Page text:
Friday, October 7, 2016

Simple Tweaks

Simple Tweaks

    Our district just had 1/2 day PD in which they brought in speakers to present on differentiation.  I was not in attendance due to a trip planned four months ago to visit our son in New Hamphsire. Teachers seem to have a way of always finding excuses for why the information they receive isn't going to work. 

        As I have blogged before, it is a mindset. So, I want to say, we can tweak what we are doing and it will help kids! 

 tweak - to change something slightly especially 
                                in order to make it more suitable.

Keep in mind this definition.... change something SLIGHTLY to make it more SUITABLE.  We all want the best for our students. You, me, WE can do this so that ALL students are challenged to grow this year.


        1. Adjust the number of assigned problems.  
             *They know it they don't need to keep showing it.
             * If they don't know it, practicing it wrong only leads                to firm set wrong procedures.

        2. During guided practice while you are walking around,                change the problem, question or thought by increasing or            decreasing the deepth of knowledge.

                 EXAMPLE: In math, if practing multiplication of                      fractions. Give the class a problem to work such as                  1/2 X 2/3.  Student who do it in their heads and                    are done in a nano second...give them 24/10 X 5/9.                  When they finish, check to see if they have made it                  into a mixed number if with their heads                  by telling them it isn't correct yet. They don't                    need to be told to change the improper to mixed                      numbers. It is something you already taught.They                    will can and will do it. 
        3. Change the vocabulary on a page you type up. Up the
           verbage for those who need to stretch that vocabulary.              In directions for students who struggle with reading, cut            out flowery language, bullet point it and add
           illustrations if necessary.

        4. Assessments - This one most of you probably do but I am              putting this in here for those new teachers.  Multiple              choice: struggles take away two answers. Give them 50/50            off the bat and don't try to trick them! Vocabulary: High            students make it a crossword, fill in the blank, or other            interest building activity rather than multiple choice.              Short answer: make it fill in the blank with a word bank            for lows but for your children who need a challenge have            them be creative writers instead of simply answering the            question they need to answer from a certain point of

           view, perspective, or genre. Don't make whole separate              test have them pull from a hat and tape that to the test            so you know what they were to do. 

        5. LOVE USING INTERACTIVE NOTEBOOKS!! My low students need              fill in the blanks or partially complete items to add. No            big deal, but how do you keep those who are to quick for            their own good. When done they are to highlight the key              words or in a space "tweet" the gist of it.  Then they              give that information to the class once everyone has it              ready to go.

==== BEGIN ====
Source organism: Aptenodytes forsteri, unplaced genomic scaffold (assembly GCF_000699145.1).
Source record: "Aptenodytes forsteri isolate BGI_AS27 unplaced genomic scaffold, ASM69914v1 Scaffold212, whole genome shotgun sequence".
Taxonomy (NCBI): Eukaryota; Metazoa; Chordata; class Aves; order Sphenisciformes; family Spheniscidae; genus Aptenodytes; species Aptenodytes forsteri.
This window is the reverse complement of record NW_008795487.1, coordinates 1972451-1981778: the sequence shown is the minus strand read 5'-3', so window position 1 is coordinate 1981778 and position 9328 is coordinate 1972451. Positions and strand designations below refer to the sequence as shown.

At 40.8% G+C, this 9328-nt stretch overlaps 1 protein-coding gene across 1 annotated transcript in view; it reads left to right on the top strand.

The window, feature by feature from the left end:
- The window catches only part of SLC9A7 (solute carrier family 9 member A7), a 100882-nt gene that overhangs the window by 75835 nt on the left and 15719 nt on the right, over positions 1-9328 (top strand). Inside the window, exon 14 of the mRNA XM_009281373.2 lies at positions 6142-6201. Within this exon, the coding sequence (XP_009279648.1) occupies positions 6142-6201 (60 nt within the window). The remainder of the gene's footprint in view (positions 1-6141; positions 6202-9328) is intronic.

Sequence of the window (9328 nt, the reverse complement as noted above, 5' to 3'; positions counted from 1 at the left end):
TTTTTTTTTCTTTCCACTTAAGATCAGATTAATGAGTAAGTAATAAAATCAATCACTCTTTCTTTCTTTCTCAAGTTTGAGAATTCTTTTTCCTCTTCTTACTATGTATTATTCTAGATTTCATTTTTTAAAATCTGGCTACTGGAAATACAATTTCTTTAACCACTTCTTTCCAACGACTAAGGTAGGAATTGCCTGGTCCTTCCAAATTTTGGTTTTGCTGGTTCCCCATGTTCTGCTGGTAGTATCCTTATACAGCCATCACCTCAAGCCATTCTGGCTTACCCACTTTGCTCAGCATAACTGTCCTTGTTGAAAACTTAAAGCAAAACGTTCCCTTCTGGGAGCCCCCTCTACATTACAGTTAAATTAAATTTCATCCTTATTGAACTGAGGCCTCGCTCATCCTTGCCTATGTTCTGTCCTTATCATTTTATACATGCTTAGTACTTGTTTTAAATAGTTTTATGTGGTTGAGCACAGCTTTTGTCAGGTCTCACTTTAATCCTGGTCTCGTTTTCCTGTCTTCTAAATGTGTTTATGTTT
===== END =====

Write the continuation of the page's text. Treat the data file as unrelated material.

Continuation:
I am only giving you 5. No excuses for not trying 1. We don't let our students excuse their way out of learning. Why do we not do what we preach! 

What tweaks do you do?  I bet you don't even think about them.  You just do it! Share, so we can all make differentiation a long word that is not so hard to accomplish.


Wednesday, July 6, 2016

July is Time to Clean & Organize

Okay, I am a little CrAZy.  In July, I take a few hours a couple times a week (sometimes more when I get too involved) to work on fun for me teaching items.  My fun is not everyones fun, though.  Like part of last week, I spent my time learning all I could about Generation Z.  They are who we are teaching after all.  WOW!! Interesting....But that will be a post for a different day.
The other part of that time was spent organizing and classroom desk and desktop.  Well, truth be told the desktop is organized but NOT cleaned yet.  

What does this have to do with differentiation?
Differentiation is easier to accomplish if you can find what you need! So...take time now to organize all those items just sitting around.  We all have them.  
On the desktop:
   *Put everything in a folder.
   *Go through the folders and trash what you haven't used in a few years.  Okay, so as teachers we have an issue with getting rid of things.  SO...
   *Make a "Temporary Folder" that can hold the documents, PPTs, activities, etc. that you just can not part with at this minute.  Then over winter break or next summer feel better about trashing them.  
    *When going through the items in your folder mark items that you know are for scaffolding or extending learning. This will make it easy to locate needed items without opening every document to check it out.  A quick description will also be helpful.